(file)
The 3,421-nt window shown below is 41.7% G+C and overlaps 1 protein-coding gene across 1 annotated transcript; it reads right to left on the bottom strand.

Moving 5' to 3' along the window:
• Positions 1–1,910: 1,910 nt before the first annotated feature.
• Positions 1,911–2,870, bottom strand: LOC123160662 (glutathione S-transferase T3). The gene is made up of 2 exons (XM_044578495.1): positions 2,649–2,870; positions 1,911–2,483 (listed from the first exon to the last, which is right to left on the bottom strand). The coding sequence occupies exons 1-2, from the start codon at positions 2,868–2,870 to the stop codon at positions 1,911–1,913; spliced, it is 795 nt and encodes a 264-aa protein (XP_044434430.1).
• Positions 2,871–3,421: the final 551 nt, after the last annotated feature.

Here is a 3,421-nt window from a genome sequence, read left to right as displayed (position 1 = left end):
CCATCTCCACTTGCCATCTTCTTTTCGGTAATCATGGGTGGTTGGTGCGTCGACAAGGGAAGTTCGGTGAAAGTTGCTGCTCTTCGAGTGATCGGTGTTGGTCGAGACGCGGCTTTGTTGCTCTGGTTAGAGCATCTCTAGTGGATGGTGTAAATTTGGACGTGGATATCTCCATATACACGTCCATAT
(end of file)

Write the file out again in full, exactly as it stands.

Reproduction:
The 3,421-nt window shown below is 41.7% G+C and overlaps 1 protein-coding gene across 1 annotated transcript; it reads right to left on the bottom strand.

Moving 5' to 3' along the window:
• Positions 1–1,910: 1,910 nt before the first annotated feature.
• Positions 1,911–2,870, bottom strand: LOC123160662 (glutathione S-transferase T3). The gene is made up of 2 exons (XM_044578495.1): positions 2,649–2,870; positions 1,911–2,483 (listed from the first exon to the last, which is right to left on the bottom strand). The coding sequence occupies exons 1-2, from the start codon at positions 2,868–2,870 to the stop codon at positions 1,911–1,913; spliced, it is 795 nt and encodes a 264-aa protein (XP_044434430.1).
• Positions 2,871–3,421: the final 551 nt, after the last annotated feature.

Here is a 3,421-nt window from a genome sequence, read left to right as displayed (position 1 = left end):
CCATCTCCACTTGCCATCTTCTTTTCGGTAATCATGGGTGGTTGGTGCGTCGACAAGGGAAGTTCGGTGAAAGTTGCTGCTCTTCGAGTGATCGGTGTTGGTCGAGACGCGGCTTTGTTGCTCTGGTTAGAGCATCTCTAGTGGATGGTGTAAATTTGGACGTGGATATCTCCATATACACGTCCATAT